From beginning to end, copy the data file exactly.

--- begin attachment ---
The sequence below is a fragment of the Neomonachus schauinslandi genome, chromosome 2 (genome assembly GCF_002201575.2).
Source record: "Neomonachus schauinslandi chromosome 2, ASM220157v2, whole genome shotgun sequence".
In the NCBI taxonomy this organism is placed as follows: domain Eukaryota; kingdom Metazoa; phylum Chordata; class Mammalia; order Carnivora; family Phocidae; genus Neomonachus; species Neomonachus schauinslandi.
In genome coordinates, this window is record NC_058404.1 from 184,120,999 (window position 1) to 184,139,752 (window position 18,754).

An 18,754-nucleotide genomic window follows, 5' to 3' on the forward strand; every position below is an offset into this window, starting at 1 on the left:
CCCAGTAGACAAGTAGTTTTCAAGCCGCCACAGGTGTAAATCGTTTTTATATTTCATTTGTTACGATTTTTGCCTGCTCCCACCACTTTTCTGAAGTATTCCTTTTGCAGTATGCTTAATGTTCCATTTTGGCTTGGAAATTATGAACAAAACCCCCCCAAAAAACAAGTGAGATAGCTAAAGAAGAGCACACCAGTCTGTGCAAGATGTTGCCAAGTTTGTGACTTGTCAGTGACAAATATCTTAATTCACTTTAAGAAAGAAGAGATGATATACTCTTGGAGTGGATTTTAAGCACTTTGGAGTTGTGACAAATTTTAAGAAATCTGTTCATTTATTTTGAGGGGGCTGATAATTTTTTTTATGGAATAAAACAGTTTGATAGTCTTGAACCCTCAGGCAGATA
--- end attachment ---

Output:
The sequence below is a fragment of the Neomonachus schauinslandi genome, chromosome 2 (genome assembly GCF_002201575.2).
Source record: "Neomonachus schauinslandi chromosome 2, ASM220157v2, whole genome shotgun sequence".
In the NCBI taxonomy this organism is placed as follows: domain Eukaryota; kingdom Metazoa; phylum Chordata; class Mammalia; order Carnivora; family Phocidae; genus Neomonachus; species Neomonachus schauinslandi.
In genome coordinates, this window is record NC_058404.1 from 184,120,999 (window position 1) to 184,139,752 (window position 18,754).

An 18,754-nucleotide genomic window follows, 5' to 3' on the forward strand; every position below is an offset into this window, starting at 1 on the left:
CCCAGTAGACAAGTAGTTTTCAAGCCGCCACAGGTGTAAATCGTTTTTATATTTCATTTGTTACGATTTTTGCCTGCTCCCACCACTTTTCTGAAGTATTCCTTTTGCAGTATGCTTAATGTTCCATTTTGGCTTGGAAATTATGAACAAAACCCCCCCAAAAAACAAGTGAGATAGCTAAAGAAGAGCACACCAGTCTGTGCAAGATGTTGCCAAGTTTGTGACTTGTCAGTGACAAATATCTTAATTCACTTTAAGAAAGAAGAGATGATATACTCTTGGAGTGGATTTTAAGCACTTTGGAGTTGTGACAAATTTTAAGAAATCTGTTCATTTATTTTGAGGGGGCTGATAATTTTTTTTATGGAATAAAACAGTTTGATAGTCTTGAACCCTCAGGCAGATA